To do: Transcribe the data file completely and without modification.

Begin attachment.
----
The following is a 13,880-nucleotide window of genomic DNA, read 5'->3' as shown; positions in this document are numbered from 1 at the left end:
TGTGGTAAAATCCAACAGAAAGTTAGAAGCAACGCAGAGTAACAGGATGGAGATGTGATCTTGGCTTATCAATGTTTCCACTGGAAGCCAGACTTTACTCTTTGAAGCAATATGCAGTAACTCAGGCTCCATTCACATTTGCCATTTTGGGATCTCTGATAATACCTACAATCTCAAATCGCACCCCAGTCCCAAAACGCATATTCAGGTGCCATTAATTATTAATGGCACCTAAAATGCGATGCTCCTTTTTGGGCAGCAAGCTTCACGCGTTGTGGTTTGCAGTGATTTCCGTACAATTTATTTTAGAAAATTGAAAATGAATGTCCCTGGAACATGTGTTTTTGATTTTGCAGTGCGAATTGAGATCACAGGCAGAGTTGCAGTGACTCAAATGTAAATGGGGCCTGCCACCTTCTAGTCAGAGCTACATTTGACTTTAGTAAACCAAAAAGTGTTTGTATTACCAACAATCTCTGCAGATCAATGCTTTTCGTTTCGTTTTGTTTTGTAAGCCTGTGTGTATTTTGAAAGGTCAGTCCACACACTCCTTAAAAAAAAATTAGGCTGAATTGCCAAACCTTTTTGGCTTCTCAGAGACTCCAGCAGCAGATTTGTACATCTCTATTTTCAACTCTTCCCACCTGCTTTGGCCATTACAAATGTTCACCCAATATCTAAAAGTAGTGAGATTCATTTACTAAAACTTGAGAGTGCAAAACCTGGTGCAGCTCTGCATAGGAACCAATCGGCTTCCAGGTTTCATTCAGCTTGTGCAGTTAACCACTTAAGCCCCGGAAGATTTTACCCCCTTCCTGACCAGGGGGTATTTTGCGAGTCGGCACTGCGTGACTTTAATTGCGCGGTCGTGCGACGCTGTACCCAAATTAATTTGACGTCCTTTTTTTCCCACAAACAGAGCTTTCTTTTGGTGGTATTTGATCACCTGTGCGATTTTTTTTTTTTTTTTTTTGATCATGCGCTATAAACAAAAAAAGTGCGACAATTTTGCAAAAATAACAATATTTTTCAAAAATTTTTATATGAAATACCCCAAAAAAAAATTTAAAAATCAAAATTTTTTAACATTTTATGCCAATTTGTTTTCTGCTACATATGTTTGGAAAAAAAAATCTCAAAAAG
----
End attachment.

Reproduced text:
The following is a 13,880-nucleotide window of genomic DNA, read 5'->3' as shown; positions in this document are numbered from 1 at the left end:
TGTGGTAAAATCCAACAGAAAGTTAGAAGCAACGCAGAGTAACAGGATGGAGATGTGATCTTGGCTTATCAATGTTTCCACTGGAAGCCAGACTTTACTCTTTGAAGCAATATGCAGTAACTCAGGCTCCATTCACATTTGCCATTTTGGGATCTCTGATAATACCTACAATCTCAAATCGCACCCCAGTCCCAAAACGCATATTCAGGTGCCATTAATTATTAATGGCACCTAAAATGCGATGCTCCTTTTTGGGCAGCAAGCTTCACGCGTTGTGGTTTGCAGTGATTTCCGTACAATTTATTTTAGAAAATTGAAAATGAATGTCCCTGGAACATGTGTTTTTGATTTTGCAGTGCGAATTGAGATCACAGGCAGAGTTGCAGTGACTCAAATGTAAATGGGGCCTGCCACCTTCTAGTCAGAGCTACATTTGACTTTAGTAAACCAAAAAGTGTTTGTATTACCAACAATCTCTGCAGATCAATGCTTTTCGTTTCGTTTTGTTTTGTAAGCCTGTGTGTATTTTGAAAGGTCAGTCCACACACTCCTTAAAAAAAAATTAGGCTGAATTGCCAAACCTTTTTGGCTTCTCAGAGACTCCAGCAGCAGATTTGTACATCTCTATTTTCAACTCTTCCCACCTGCTTTGGCCATTACAAATGTTCACCCAATATCTAAAAGTAGTGAGATTCATTTACTAAAACTTGAGAGTGCAAAACCTGGTGCAGCTCTGCATAGGAACCAATCGGCTTCCAGGTTTCATTCAGCTTGTGCAGTTAACCACTTAAGCCCCGGAAGATTTTACCCCCTTCCTGACCAGGGGGTATTTTGCGAGTCGGCACTGCGTGACTTTAATTGCGCGGTCGTGCGACGCTGTACCCAAATTAATTTGACGTCCTTTTTTTCCCACAAACAGAGCTTTCTTTTGGTGGTATTTGATCACCTGTGCGATTTTTTTTTTTTTTTTTTTGATCATGCGCTATAAACAAAAAAAGTGCGACAATTTTGCAAAAATAACAATATTTTTCAAAAATTTTTATATGAAATACCCCAAAAAAAAATTTAAAAATCAAAATTTTTTAACATTTTATGCCAATTTGTTTTCTGCTACATATGTTTGGAAAAAAAAATCTCAAAAAG